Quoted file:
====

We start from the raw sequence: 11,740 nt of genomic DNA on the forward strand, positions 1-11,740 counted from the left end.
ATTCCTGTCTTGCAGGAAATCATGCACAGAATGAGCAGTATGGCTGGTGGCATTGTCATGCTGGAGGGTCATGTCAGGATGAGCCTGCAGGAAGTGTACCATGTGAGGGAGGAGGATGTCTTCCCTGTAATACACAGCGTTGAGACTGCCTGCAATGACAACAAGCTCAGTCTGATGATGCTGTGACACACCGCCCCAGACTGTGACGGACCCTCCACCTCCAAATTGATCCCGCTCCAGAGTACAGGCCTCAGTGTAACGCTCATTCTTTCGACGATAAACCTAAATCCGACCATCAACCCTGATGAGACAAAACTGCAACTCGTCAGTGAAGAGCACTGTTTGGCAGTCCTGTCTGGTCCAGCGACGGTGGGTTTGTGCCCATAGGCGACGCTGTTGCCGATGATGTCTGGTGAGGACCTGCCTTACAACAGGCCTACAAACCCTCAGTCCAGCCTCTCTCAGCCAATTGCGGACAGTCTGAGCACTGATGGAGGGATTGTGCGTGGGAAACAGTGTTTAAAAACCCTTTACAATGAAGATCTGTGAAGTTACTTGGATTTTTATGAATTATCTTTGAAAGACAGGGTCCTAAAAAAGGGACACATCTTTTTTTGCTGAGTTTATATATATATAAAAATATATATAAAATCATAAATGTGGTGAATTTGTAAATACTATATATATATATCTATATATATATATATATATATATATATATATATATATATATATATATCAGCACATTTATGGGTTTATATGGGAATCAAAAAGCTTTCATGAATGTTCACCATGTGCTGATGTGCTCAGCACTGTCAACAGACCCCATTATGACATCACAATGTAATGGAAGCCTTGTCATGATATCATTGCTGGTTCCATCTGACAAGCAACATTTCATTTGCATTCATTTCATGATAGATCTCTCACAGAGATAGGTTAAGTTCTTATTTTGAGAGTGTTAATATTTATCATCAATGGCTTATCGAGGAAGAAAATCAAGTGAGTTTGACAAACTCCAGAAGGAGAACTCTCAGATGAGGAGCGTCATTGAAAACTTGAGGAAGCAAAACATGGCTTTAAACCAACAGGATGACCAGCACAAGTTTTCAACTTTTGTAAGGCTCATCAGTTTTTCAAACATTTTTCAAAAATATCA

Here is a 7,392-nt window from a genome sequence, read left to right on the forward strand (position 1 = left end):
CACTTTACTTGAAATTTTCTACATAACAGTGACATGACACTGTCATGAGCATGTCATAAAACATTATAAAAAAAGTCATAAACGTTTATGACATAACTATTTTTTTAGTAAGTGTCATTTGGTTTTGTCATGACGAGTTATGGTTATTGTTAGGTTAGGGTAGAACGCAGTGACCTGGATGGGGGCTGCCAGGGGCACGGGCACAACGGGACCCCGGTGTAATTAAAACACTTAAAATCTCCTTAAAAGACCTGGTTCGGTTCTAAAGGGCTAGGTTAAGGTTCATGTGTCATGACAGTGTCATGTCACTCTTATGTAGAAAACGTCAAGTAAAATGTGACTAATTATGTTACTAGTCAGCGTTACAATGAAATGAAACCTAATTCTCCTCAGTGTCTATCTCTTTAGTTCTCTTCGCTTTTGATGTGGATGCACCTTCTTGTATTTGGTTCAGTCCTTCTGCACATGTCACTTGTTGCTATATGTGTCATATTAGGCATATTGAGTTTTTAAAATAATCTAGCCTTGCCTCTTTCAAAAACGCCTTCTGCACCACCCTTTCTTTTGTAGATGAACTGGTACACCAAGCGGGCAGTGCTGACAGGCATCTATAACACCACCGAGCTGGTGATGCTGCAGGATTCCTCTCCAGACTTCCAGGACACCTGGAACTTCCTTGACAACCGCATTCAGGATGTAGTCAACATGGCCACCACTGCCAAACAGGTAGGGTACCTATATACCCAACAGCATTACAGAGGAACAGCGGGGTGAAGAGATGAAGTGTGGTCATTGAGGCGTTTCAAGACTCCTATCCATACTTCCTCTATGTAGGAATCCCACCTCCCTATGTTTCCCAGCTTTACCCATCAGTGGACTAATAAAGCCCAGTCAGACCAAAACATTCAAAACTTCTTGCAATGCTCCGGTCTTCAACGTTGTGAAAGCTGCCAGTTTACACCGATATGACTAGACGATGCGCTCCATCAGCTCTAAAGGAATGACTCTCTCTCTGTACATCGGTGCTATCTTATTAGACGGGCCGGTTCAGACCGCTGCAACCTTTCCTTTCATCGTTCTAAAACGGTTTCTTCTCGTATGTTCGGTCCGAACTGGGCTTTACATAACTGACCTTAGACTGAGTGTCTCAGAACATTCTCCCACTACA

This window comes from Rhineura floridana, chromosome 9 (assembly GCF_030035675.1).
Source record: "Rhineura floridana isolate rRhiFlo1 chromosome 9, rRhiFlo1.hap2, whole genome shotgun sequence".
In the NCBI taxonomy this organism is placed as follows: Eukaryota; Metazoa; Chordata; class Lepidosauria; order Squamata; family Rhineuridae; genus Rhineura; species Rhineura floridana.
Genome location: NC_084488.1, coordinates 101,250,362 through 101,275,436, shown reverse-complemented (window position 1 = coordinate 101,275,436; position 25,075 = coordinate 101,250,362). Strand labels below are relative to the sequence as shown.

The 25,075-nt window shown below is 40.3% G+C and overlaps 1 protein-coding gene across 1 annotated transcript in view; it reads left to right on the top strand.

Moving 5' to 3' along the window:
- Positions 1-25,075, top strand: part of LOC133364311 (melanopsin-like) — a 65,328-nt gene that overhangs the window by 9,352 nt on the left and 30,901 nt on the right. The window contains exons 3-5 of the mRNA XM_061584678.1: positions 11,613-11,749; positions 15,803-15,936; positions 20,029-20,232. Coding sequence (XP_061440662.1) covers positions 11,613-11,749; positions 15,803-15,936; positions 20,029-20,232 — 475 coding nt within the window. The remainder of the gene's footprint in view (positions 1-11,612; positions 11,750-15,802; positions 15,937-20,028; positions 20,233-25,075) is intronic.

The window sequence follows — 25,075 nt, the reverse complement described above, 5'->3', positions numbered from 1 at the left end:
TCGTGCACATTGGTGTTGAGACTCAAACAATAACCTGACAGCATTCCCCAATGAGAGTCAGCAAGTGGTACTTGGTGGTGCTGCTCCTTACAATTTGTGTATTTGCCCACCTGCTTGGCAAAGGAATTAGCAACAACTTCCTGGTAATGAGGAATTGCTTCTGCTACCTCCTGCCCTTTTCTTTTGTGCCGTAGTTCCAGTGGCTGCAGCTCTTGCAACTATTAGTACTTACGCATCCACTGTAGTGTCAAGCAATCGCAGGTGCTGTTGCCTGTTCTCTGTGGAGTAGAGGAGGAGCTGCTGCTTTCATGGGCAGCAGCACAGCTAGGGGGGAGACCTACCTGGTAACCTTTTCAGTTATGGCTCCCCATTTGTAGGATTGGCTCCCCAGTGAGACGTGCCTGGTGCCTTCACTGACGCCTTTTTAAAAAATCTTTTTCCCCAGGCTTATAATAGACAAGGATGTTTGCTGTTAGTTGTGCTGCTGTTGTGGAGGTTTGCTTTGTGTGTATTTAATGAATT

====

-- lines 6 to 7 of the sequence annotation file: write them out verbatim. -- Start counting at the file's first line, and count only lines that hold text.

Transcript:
Source record: "Rhineura floridana isolate rRhiFlo1 chromosome 9, rRhiFlo1.hap2, whole genome shotgun sequence".
In the NCBI taxonomy this organism is placed as follows: Eukaryota; Metazoa; Chordata; class Lepidosauria; order Squamata; family Rhineuridae; genus Rhineura; species Rhineura floridana.